'Monday Night Football': Cowboys Kneeling Didn't Seem to Hurt TV Rating

Donald Trump tweeted an amendment to his usual statements about falling NFL television ratings early on Tuesday morning, noting the trend of pregame show audiences rising in line with the conjecture over whether, and which, players will kneel during the national anthem.

"Ratings for NFL football are way down except before game starts, when people tune in to see whether or not our country will be disrespected!" Trump wrote.

There was certainly huge interest in the preamble to Monday Night Football, when the Dallas Cowboys travelled to the Arizona Cardinals. In the end, Jerry Jones and the Cowboys knelt briefly before the anthem before standing to acknowledge it, linking arms with the Cardinals at the same time in what ESPN called a "unity statement." Trump tweeted on Sunday that standing arm-in-arm during the anthem was acceptable. "Great solidarity for our National Anthem and for our Country. Standing with locked arms is good, kneeling is not acceptable. Bad ratings!" He wrote.

As it turned out, television ratings for the Cowboys' 28-17 victory over the Cardinals rose 63 percent on the same date last year, when the Atlanta Falcons visited the New Orleans Saints in the Mercedes-Benz Superdome. ESPN reported on Tuesday that Nielsen measured a 9.3 overnight rating for the game, peaking at 10.3 between 9:15 p.m. and 9:45 p.m. ET.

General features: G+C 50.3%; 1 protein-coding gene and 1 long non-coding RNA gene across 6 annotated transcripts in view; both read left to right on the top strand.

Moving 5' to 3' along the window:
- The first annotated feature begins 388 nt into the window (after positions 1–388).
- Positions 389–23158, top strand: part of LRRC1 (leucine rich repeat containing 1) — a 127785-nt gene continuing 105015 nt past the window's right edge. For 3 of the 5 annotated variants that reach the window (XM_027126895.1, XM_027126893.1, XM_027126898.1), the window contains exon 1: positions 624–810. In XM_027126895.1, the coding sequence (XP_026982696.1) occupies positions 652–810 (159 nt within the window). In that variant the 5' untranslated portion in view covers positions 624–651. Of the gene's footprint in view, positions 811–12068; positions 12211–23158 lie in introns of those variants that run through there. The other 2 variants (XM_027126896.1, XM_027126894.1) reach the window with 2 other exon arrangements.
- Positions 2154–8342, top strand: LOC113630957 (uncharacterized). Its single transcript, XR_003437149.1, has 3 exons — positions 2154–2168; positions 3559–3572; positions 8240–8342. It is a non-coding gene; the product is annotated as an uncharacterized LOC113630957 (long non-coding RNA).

There are a couple of major reasons for this that have little to do with interest in, or displeasure at, the current player protests. The Saints-Falcons game took place on the same night as the first Presidential debate between Trump and Hillary Clinton at Hofstra University in New York. The Cowboys, meanwhile, are a consistent ratings monster capable of bucking trends and forces that would negatively affect smaller markets and teams.

Trump, for his part, seemed satisfied with the way the Cowboys had conducted their protest. After praising the "great anger" of the University of Phoenix crowd for booing while the Cowboys knelt, Trump tweeted, "But while Dallas dropped to its knees as a team, they all stood up for our National Anthem. Big progress being made—we all love our country!"

While ratings fluctuated between the major television networks on Sunday—CBS saw an improvement for the Packers-Bengals game while Fox and NBC experienced dips—the popularity and notoriety of the Cowboys ensured Monday's rating held up for ESPN. Next weekend's games will shed a little more light on if, and how, the protests are going to affect NFL television audiences in the long-term.